Index: doc/proposals/approx-equal.md
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+Approximately Equals Operator
+=============================
+
+This is a proposal for the inclusion of two new operators into Cforall.
+
+Approximate equality is a very useful concept for floating point arithmetic.
+Due to floating point error values are very rarely the same when they are
+supposed to be. Because of this it is standard practice to provide some
+wrapper function (or in C++ an entire class) when doing these operations.
+
+This proposal offers to do the same thing, but introduces a new trinary
+operator to provide an easy to read interface for this operation.
+
+For example if you have two floats `a` and `b` to see if they are equal with
+error `e` you would write `a ~== b : e`. The underlying function might look
+like the following:
+
+```
+bool ?~==?:?(float lhs, float rhs, float epsilon) {
+ return lhs <= rhs + epsilon && rhs <= lhs + epsilon
+}
+```
+
+Approximately Inequals Operator
+------------------------------
+
+Called `?~!=?:?` and usually written as `a ~!= b : e`, this is the negated
+variant of approximately equals. That's it one should always be equal to the
+negation of the other.
+
+Although this is not commonly considered a basic operation it is included to
+ease negating a condition.
+
+Default Implementation
+----------------------
+
+The provided operations do not have to example provided above. The behaviour
+should be to return true if the absolute value of the difference between the
+compared values is less than or equal to the error value. So approximate
+equality with error of zero should be the same as equality.
+
+Each implementation could be provided individually or it could be provided
+through a generic function, as in the following:
+
+```
+forall(otype T | { T ?+?(T, T); bool ?<=?(T, T); })
+bool ?~==?:?(float lhs, float rhs, float epsilon) {
+ return lhs <= rhs + epsilon && rhs <= lhs + epsilon
+}
+```
+
+This could be organized like the concurrency extensions. That is the minimal
+syntax is provided but to get full use a library include is required. If so
+the library might be called `approx.hfa`.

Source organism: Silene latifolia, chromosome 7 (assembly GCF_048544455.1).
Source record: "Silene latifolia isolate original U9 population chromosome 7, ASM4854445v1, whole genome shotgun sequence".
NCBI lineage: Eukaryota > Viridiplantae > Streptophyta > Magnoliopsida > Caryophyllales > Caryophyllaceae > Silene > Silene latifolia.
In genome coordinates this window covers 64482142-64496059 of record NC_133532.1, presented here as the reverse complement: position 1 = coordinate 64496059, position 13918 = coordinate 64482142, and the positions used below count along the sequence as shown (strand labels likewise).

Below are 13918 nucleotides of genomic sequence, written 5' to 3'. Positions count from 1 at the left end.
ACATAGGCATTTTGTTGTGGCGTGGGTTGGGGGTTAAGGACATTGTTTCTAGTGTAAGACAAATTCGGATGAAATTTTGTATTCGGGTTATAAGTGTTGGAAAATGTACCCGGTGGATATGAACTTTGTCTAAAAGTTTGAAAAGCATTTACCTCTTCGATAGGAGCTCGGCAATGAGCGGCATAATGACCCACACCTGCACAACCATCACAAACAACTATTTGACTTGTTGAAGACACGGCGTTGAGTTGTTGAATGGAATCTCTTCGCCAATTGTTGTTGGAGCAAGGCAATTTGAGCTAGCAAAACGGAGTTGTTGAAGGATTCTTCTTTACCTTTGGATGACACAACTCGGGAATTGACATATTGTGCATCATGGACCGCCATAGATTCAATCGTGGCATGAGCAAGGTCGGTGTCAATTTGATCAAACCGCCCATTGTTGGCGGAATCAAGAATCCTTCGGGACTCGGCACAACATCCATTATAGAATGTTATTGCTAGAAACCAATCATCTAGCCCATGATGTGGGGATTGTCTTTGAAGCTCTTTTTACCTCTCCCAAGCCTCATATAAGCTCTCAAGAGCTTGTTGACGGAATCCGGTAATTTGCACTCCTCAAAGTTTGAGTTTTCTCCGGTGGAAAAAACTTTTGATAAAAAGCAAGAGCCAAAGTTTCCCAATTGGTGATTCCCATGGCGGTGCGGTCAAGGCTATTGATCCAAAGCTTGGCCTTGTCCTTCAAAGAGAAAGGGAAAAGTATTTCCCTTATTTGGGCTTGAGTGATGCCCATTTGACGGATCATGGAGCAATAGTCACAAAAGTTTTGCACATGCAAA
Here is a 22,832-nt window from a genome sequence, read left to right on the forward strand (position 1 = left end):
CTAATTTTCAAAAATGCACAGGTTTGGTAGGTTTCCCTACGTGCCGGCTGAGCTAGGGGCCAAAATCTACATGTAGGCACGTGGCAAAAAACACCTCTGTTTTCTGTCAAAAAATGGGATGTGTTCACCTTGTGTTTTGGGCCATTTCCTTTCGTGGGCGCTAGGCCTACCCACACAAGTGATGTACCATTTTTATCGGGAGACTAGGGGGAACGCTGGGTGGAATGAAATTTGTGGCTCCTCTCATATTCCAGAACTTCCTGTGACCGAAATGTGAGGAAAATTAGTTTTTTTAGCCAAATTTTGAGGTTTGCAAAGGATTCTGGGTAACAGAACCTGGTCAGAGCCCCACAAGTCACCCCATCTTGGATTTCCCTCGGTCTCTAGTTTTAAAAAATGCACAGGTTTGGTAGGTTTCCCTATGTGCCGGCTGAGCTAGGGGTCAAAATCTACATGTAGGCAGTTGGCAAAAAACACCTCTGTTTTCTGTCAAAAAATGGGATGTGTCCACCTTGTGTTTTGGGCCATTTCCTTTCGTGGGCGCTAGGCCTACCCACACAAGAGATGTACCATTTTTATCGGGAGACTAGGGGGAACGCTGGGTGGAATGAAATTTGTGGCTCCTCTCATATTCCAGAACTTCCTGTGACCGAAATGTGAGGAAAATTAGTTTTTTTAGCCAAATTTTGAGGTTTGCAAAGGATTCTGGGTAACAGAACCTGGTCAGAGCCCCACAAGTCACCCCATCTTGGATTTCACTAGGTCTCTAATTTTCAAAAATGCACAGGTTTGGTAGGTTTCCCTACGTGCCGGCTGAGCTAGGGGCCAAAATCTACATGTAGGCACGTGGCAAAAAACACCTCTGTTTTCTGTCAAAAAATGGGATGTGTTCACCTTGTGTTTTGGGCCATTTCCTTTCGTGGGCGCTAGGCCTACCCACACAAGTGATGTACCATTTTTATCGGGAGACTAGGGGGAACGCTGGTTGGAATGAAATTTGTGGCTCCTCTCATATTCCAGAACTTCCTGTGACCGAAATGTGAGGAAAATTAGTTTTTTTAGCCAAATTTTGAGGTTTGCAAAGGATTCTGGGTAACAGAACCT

+
+Required Syntax
+---------------
+
+We will need `~==` and `~!=` as new operator tokens. `?~==?:?` and `?~!=?:?`
+must be recognized as two new special operator names. Then the operators
+have to be included in the grammar as a new type of expression.
+
+Because of the natural use it should bind more tightly than logical operations
+so that `b && x ~== y : e` is the same as `b && (x ~== y : e)` but not as much
+arithmetic operations so `n + x ~== y : e` is the same as `(n + x) ~== y : e`.
+Either at the same precedence as equality or in-between equality and
+comparison.
+
+Choice of Symbols
+-----------------
+
+The first operator symbols (`~==` and `~!=`) were chosen considering that the
+only two operations we are adding approximate variants for. (See end of
+section for details.) If only approximately equals was included then `~=`
+might be the better choice for consistency with `!=`, `<=` and `>=`. However
+that would make it less consistent with `~!=` and we can't use both `~` and
+`!` to replace the first symbol in that case.
+
+The `:` for the second separator was used because of symmetry with the
+conditional operator `?:`. The symmetry is not perfect, the colon on the
+conditional is a divider that separates two equivalent options while here it
+adds an extra detail to the main operation, but the additional separator for
+a third argument remains the same. In addition `:` is already a token and it
+never appears to begin something so it is unlikely to ever cause conflicts.
+
+### Why Not Add More Approximate Operators?
+To begin with very few operations have a meaningful error value in them.
+Besides some exotic recursive calculation it is limited to comparisons.
+
+With equality and inequality covered that leaves use with the ordering
+comparisons. In these cases because one side (above or below) is covered in
+its entirety adding an error simply shifts (down or up) by that amount. This
+is a less useful operation and easier to code in line. For example:
+
+`( a ~<= b : epsilon ) == ( a <= b + epsilon )`
+
+Default Epsilon
+---------------
+
+For primitive (or library) types that have approximate equality defined on
+them it may also be useful to provide a general default for the error. Some
+epsilon that is small, but large enough to catch the usual build up of error
+when someone is doing just a bit of math with these types.
+
+However it should probably not be called epsilon to avoid any confusion with
+machine epsilon, which in many cases would be much smaller than the default
+error value.
+
+Even if the default implementations are in the prelude and not a library,
+these might be useful contexts of `approx.hfa`.